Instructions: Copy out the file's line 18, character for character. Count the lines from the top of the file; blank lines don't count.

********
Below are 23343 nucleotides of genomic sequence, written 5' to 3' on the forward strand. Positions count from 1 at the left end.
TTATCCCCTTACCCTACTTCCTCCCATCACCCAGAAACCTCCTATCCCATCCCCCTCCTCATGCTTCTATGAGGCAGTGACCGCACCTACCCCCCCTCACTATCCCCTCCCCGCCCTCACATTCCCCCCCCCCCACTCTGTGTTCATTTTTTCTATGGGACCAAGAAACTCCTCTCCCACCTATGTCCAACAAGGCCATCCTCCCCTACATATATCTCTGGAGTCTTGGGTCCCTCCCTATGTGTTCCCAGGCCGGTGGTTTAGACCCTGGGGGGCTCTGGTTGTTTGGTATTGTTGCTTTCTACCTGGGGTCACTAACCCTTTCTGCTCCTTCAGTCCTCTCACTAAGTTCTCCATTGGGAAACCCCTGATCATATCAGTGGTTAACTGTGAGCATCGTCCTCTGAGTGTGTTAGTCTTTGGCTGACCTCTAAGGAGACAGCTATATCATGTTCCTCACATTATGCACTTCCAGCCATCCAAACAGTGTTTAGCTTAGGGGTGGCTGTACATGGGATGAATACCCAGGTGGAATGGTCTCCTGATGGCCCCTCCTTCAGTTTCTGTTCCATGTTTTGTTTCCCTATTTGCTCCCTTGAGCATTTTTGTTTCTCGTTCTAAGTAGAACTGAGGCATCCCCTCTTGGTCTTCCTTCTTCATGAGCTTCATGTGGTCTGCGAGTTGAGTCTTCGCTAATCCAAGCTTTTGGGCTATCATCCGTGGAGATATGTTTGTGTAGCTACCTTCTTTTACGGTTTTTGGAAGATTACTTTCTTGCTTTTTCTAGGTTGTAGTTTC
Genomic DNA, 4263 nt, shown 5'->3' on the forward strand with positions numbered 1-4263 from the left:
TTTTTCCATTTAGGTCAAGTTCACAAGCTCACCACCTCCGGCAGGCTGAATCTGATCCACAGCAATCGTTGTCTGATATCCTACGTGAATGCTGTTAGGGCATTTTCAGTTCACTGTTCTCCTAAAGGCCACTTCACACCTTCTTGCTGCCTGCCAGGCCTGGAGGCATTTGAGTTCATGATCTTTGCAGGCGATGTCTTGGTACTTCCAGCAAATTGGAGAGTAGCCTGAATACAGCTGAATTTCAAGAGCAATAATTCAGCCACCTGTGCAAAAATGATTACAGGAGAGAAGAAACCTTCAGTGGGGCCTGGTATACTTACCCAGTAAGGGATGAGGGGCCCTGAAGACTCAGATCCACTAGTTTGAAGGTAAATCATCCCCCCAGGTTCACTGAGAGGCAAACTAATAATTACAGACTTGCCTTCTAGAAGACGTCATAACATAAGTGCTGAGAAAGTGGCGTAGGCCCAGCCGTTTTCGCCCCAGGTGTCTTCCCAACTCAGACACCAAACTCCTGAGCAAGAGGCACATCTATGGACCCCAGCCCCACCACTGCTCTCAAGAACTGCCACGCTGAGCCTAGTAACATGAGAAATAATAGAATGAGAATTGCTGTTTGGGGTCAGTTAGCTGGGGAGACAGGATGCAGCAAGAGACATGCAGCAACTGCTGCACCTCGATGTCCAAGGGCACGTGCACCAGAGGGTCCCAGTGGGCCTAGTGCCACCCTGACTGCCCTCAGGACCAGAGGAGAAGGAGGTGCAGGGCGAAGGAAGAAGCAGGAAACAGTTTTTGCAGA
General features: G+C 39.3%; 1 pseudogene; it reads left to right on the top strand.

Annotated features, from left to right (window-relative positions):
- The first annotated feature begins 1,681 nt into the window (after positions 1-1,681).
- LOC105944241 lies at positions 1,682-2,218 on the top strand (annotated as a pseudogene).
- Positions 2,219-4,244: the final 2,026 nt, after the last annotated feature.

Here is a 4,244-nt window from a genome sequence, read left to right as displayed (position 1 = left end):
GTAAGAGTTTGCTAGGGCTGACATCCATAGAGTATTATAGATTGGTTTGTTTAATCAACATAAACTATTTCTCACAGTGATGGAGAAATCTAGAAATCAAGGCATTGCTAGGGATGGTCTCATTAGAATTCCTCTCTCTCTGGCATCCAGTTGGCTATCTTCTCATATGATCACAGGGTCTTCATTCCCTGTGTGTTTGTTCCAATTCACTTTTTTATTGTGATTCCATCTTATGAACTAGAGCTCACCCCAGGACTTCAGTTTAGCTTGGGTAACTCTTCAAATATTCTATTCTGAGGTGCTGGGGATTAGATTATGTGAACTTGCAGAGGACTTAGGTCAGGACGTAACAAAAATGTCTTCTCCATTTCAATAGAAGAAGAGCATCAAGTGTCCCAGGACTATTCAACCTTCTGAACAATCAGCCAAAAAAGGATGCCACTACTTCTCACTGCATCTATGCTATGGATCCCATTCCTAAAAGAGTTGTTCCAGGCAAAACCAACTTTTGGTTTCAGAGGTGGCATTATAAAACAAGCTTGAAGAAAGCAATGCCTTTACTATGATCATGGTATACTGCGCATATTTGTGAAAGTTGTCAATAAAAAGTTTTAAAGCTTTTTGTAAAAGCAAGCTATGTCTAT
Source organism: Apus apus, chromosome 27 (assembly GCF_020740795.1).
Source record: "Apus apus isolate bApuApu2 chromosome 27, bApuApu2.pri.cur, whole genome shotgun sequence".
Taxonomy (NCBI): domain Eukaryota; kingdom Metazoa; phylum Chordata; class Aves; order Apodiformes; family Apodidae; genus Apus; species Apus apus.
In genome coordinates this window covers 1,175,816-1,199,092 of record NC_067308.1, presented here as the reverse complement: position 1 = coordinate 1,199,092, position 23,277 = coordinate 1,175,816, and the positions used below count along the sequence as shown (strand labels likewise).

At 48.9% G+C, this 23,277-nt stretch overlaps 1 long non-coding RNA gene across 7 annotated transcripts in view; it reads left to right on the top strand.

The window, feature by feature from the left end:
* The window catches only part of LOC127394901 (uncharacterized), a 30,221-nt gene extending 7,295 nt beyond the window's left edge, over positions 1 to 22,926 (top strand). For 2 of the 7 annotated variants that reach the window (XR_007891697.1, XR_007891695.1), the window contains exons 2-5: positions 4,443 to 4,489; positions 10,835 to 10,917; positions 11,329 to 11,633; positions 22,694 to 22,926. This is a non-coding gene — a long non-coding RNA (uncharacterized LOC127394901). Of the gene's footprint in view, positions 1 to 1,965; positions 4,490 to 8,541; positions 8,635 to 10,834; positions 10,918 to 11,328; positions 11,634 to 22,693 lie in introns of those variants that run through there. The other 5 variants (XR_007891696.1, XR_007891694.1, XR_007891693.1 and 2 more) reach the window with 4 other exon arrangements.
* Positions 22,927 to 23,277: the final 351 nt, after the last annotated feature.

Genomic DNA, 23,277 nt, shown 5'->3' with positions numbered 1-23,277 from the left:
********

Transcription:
* The window catches only part of LOC127394901 (uncharacterized), a 30,221-nt gene extending 7,295 nt beyond the window's left edge, over positions 1 to 22,926 (top strand). For 2 of the 7 annotated variants that reach the window (XR_007891697.1, XR_007891695.1), the window contains exons 2-5: positions 4,443 to 4,489; positions 10,835 to 10,917; positions 11,329 to 11,633; positions 22,694 to 22,926. This is a non-coding gene — a long non-coding RNA (uncharacterized LOC127394901). Of the gene's footprint in view, positions 1 to 1,965; positions 4,490 to 8,541; positions 8,635 to 10,834; positions 10,918 to 11,328; positions 11,634 to 22,693 lie in introns of those variants that run through there. The other 5 variants (XR_007891696.1, XR_007891694.1, XR_007891693.1 and 2 more) reach the window with 4 other exon arrangements.